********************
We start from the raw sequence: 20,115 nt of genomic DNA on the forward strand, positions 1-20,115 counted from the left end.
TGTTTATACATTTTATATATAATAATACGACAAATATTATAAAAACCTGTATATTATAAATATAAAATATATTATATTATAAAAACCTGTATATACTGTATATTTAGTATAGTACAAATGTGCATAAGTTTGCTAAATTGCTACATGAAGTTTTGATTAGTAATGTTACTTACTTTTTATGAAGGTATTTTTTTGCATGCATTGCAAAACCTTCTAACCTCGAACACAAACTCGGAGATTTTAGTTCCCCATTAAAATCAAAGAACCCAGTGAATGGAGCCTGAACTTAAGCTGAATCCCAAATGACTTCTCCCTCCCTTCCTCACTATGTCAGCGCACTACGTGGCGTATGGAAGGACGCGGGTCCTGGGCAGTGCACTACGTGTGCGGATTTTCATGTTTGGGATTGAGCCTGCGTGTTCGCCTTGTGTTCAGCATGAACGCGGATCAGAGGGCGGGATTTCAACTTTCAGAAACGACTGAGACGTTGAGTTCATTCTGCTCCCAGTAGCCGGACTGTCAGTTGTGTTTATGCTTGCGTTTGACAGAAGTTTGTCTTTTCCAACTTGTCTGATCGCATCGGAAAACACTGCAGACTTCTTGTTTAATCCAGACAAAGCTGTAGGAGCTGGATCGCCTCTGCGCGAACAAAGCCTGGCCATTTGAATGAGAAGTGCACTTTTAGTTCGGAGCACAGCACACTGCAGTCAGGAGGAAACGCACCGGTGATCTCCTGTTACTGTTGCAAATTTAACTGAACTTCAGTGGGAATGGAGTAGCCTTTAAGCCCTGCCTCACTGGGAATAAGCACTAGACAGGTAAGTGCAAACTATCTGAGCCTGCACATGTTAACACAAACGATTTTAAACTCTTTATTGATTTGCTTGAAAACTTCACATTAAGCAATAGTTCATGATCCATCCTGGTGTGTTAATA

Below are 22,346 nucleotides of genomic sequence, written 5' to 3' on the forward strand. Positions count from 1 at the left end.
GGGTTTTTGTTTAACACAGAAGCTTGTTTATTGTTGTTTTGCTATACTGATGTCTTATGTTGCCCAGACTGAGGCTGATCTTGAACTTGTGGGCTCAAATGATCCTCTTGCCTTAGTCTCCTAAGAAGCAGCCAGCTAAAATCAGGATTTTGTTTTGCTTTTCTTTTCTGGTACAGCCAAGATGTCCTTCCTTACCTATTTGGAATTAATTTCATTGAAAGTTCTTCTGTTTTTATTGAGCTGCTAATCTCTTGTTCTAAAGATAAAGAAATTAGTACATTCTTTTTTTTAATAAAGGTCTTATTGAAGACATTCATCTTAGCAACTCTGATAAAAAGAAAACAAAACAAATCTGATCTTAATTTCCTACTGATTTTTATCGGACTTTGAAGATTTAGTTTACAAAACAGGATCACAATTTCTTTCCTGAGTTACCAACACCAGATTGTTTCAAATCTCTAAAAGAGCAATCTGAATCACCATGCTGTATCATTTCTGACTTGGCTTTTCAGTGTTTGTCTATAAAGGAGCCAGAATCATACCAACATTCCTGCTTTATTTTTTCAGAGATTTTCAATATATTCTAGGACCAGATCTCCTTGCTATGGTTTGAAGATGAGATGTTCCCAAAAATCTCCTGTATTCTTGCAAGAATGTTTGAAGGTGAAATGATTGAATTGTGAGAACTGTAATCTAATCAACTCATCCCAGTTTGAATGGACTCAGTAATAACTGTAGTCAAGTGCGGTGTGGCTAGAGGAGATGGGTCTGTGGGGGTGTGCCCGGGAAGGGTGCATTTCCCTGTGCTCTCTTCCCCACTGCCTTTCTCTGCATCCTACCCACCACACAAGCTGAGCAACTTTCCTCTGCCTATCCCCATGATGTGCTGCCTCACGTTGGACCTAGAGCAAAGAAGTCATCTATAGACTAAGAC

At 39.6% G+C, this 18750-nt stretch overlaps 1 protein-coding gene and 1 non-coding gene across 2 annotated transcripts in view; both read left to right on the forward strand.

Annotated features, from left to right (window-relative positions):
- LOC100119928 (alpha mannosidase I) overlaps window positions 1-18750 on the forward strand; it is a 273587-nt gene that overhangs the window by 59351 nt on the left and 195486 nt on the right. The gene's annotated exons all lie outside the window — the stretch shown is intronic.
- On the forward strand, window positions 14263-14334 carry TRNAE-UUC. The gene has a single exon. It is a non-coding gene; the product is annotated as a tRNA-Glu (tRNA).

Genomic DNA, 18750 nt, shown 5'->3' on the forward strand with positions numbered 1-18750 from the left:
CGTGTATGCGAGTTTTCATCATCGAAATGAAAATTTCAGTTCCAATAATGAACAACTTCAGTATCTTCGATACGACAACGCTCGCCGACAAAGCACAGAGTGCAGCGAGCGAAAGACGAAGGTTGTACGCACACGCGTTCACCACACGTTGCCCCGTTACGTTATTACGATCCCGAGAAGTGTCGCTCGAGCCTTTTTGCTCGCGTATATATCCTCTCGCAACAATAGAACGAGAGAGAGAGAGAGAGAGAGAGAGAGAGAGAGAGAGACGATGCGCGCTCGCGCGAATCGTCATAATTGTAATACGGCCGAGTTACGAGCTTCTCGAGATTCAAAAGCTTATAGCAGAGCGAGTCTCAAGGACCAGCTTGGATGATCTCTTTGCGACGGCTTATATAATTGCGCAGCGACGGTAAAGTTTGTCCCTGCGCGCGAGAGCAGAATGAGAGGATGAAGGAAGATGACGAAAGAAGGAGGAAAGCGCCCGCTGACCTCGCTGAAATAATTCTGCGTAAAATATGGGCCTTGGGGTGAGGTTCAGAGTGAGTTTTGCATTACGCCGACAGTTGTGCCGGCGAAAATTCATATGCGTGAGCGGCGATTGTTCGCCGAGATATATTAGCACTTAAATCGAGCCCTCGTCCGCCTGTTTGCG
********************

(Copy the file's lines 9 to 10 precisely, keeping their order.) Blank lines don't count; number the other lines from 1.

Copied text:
Genomic DNA, 18750 nt, shown 5'->3' on the forward strand with positions numbered 1-18750 from the left:
CGTGTATGCGAGTTTTCATCATCGAAATGAAAATTTCAGTTCCAATAATGAACAACTTCAGTATCTTCGATACGACAACGCTCGCCGACAAAGCACAGAGTGCAGCGAGCGAAAGACGAAGGTTGTACGCACACGCGTTCACCACACGTTGCCCCGTTACGTTATTACGATCCCGAGAAGTGTCGCTCGAGCCTTTTTGCTCGCGTATATATCCTCTCGCAACAATAGAACGAGAGAGAGAGAGAGAGAGAGAGAGAGAGAGAGAGAGACGATGCGCGCTCGCGCGAATCGTCATAATTGTAATACGGCCGAGTTACGAGCTTCTCGAGATTCAAAAGCTTATAGCAGAGCGAGTCTCAAGGACCAGCTTGGATGATCTCTTTGCGACGGCTTATATAATTGCGCAGCGACGGTAAAGTTTGTCCCTGCGCGCGAGAGCAGAATGAGAGGATGAAGGAAGATGACGAAAGAAGGAGGAAAGCGCCCGCTGACCTCGCTGAAATAATTCTGCGTAAAATATGGGCCTTGGGGTGAGGTTCAGAGTGAGTTTTGCATTACGCCGACAGTTGTGCCGGCGAAAATTCATATGCGTGAGCGGCGATTGTTCGCCGAGATATATTAGCACTTAAATCGAGCCCTCGTCCGCCTGTTTGCG